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  • Writer's pictureCarrie Milton

The Value of Knees

Updated: Apr 12, 2020

Baz Luhrman’s 'Sunscreen Song', while not really a song, contains a few genuine pearls of wisdom. One of these is a one-liner that resonates with those of us who have struggled with joint problems, be it due to disease or injury:

'Be kind to your knees; you’ll miss them when they’re gone.'

Green Forest Trail Run September 2018

I was lucky enough to ride out my first 13 years living with rheumatoid arthritis (RA) without experiencing any major problems with my knees. There was an incident in grade 9 where, during a school trip overseas, a rather large friend tackled me to try and get me to join in in a group photo… I came crashing down on my knees on a tiled floor and thereafter one of my knees did swell up, but a once-off cortisone shot into the joint sorted me right out.

I first experienced a more serious change in my knees when I was finishing up my vet studies at Onderstepoort in 2013/2014. Clinical year can be quite an unsettling experience: your schedule changes every two to four weeks when you change from one rotation to another; you are sometimes on call overnight; the work is physically demanding (from farm animal work to nursing small animals in hospital cages at floor level); you are squeezing in studying and reading up on cases in between; and you’re learning to deal with emotional pet owners for the first time. Being a veterinarian is not all about cuddling puppies…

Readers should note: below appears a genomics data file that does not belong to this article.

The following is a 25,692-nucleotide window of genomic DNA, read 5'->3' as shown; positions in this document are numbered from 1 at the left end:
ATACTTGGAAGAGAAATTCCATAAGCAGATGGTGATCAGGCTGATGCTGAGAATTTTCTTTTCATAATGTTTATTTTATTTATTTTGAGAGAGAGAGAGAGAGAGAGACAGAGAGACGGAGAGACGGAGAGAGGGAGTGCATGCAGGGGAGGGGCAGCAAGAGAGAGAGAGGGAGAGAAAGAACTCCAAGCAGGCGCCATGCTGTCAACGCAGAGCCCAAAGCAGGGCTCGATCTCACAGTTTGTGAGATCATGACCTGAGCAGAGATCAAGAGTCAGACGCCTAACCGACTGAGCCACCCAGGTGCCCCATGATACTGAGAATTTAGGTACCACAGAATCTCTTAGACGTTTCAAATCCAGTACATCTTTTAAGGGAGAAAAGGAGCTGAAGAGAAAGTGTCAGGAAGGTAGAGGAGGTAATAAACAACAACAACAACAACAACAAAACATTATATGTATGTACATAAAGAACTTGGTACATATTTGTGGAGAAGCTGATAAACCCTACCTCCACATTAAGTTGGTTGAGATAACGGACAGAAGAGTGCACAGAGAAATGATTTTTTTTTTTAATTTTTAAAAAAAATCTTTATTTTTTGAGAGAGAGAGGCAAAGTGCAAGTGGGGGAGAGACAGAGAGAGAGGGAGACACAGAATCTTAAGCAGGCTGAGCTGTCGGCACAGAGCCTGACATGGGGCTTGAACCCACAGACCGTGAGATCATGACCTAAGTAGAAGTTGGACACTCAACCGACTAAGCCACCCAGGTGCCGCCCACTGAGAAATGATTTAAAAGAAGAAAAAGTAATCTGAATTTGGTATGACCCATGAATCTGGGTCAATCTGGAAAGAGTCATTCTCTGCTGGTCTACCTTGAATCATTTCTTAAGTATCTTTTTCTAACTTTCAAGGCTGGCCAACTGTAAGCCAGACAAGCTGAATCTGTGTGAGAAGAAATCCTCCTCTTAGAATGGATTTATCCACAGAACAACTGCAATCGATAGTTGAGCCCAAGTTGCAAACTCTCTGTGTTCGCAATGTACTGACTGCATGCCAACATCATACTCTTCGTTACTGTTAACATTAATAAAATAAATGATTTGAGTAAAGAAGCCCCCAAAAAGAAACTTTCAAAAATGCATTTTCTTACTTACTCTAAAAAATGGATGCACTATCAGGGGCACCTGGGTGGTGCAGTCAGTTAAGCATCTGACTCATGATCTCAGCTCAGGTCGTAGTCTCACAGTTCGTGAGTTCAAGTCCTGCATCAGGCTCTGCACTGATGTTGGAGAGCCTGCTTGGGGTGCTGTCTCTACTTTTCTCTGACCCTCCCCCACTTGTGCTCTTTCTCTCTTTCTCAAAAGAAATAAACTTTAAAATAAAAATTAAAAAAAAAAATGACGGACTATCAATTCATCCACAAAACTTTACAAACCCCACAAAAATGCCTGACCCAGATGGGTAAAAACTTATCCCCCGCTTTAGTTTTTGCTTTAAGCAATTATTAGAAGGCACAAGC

When my left knee swelled a little, I didn’t immediately think RA. I had been crouching a lot in the clinic and I assumed I had injured it somehow, so I slapped on a Transact plaster or two and figured it would come right. Only when the joint effusion became so pronounced that I could barely walk up a flight of five stairs did I realise something was up. My rheumatologist in Pretoria, Prof. Christa Janse Van Rensburg, first tried to control the acute flare-up with an intra-articular cortisone shot and a course of oral prednisone. I also went for regular physiotherapy with Colin Hill. (By the way, I highly recommend both of these wonderful healthcare professionals!) This worked, but the effect was short-lived.

During an elective rotation where I was doing some rather exciting stuff, helping perform necropsies on by-caught dolphins and turtles (for disease surveillance purposes and to better understand the species we are trying to conserve), I climbed into the back of a bakkie (or 'pick-up') to help retrieve a large turtle, and I re-injured my knee. In hindsight, I assume I tweaked or crushed a portion of already overactive synovial membrane, which then caused another cycle of inflammation, overproduction of synovial fluid, and swelling in that knee. It was time to treat more aggressively.